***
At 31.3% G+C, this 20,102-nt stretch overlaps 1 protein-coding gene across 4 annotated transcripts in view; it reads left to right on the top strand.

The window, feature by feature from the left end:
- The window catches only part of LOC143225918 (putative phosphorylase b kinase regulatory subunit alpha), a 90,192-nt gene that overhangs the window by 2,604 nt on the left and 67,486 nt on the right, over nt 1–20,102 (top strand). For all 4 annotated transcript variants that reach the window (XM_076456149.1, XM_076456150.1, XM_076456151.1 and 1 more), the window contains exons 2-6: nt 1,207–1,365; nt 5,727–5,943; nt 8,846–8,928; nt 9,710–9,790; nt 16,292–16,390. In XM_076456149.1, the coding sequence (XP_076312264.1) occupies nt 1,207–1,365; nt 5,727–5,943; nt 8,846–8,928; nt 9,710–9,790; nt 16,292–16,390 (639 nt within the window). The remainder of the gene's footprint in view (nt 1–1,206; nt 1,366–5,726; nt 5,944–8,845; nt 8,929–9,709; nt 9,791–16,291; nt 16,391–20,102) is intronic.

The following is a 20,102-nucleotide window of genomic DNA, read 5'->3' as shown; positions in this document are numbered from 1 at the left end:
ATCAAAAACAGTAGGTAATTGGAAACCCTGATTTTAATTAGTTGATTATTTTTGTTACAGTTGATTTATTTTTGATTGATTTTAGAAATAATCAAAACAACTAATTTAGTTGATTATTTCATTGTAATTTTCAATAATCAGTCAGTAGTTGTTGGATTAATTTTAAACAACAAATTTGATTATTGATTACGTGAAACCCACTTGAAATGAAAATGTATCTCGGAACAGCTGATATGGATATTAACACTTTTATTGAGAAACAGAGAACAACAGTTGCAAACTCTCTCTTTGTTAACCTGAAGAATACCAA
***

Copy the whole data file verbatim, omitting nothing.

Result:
At 31.3% G+C, this 20,102-nt stretch overlaps 1 protein-coding gene across 4 annotated transcripts in view; it reads left to right on the top strand.

The window, feature by feature from the left end:
- The window catches only part of LOC143225918 (putative phosphorylase b kinase regulatory subunit alpha), a 90,192-nt gene that overhangs the window by 2,604 nt on the left and 67,486 nt on the right, over nt 1–20,102 (top strand). For all 4 annotated transcript variants that reach the window (XM_076456149.1, XM_076456150.1, XM_076456151.1 and 1 more), the window contains exons 2-6: nt 1,207–1,365; nt 5,727–5,943; nt 8,846–8,928; nt 9,710–9,790; nt 16,292–16,390. In XM_076456149.1, the coding sequence (XP_076312264.1) occupies nt 1,207–1,365; nt 5,727–5,943; nt 8,846–8,928; nt 9,710–9,790; nt 16,292–16,390 (639 nt within the window). The remainder of the gene's footprint in view (nt 1–1,206; nt 1,366–5,726; nt 5,944–8,845; nt 8,929–9,709; nt 9,791–16,291; nt 16,391–20,102) is intronic.

The following is a 20,102-nucleotide window of genomic DNA, read 5'->3' as shown; positions in this document are numbered from 1 at the left end:
ATCAAAAACAGTAGGTAATTGGAAACCCTGATTTTAATTAGTTGATTATTTTTGTTACAGTTGATTTATTTTTGATTGATTTTAGAAATAATCAAAACAACTAATTTAGTTGATTATTTCATTGTAATTTTCAATAATCAGTCAGTAGTTGTTGGATTAATTTTAAACAACAAATTTGATTATTGATTACGTGAAACCCACTTGAAATGAAAATGTATCTCGGAACAGCTGATATGGATATTAACACTTTTATTGAGAAACAGAGAACAACAGTTGCAAACTCTCTCTTTGTTAACCTGAAGAATACCAA